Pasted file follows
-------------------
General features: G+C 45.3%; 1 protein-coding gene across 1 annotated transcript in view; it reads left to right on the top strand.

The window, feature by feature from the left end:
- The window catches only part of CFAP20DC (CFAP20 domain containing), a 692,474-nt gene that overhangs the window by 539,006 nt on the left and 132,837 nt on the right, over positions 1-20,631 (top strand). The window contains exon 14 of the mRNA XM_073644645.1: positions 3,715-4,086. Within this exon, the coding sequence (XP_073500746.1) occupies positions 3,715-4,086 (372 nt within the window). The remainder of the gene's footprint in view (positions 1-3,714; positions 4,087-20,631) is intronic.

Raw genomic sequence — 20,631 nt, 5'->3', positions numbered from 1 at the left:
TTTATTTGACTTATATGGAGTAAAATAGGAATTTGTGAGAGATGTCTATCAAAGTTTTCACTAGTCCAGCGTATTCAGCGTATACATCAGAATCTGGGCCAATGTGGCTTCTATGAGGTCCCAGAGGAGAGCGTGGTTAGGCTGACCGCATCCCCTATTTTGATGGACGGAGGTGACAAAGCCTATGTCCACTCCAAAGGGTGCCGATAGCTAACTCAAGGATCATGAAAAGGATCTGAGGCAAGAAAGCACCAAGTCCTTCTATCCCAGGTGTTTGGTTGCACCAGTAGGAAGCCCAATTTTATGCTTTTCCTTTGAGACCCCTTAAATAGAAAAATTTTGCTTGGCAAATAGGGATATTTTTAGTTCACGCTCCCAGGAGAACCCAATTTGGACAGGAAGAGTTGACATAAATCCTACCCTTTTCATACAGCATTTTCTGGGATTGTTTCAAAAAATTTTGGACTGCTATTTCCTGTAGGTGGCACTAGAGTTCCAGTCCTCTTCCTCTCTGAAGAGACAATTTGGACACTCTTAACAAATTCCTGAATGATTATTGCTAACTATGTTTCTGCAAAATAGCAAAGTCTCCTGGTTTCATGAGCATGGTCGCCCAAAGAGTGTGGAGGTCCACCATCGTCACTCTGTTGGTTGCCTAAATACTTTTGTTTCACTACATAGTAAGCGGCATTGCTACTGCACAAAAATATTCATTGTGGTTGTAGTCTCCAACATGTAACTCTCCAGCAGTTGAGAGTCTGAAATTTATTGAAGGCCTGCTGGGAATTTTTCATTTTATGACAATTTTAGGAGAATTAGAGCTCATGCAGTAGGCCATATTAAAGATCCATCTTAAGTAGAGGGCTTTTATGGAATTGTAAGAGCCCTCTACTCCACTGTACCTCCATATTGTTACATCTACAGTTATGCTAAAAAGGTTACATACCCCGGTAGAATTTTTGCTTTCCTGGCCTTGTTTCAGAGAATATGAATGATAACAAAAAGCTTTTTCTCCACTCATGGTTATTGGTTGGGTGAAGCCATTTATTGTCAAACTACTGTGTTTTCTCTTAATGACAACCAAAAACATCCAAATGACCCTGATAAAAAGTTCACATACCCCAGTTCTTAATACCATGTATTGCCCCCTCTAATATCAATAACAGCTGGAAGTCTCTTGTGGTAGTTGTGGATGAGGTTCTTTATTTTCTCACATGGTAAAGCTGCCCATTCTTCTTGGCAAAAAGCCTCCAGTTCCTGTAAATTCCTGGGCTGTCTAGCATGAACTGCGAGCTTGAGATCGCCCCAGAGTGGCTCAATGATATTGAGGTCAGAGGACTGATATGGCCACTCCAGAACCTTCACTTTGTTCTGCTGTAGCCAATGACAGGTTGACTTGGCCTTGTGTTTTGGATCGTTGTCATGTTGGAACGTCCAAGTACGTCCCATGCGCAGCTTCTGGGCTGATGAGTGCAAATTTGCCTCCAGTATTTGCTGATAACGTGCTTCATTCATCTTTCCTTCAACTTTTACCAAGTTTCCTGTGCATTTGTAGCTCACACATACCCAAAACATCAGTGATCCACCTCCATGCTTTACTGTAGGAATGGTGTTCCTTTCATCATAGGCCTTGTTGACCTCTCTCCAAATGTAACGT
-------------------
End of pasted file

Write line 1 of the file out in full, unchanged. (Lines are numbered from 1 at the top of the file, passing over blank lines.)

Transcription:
General features: G+C 45.3%; 1 protein-coding gene across 1 annotated transcript in view; it reads left to right on the top strand.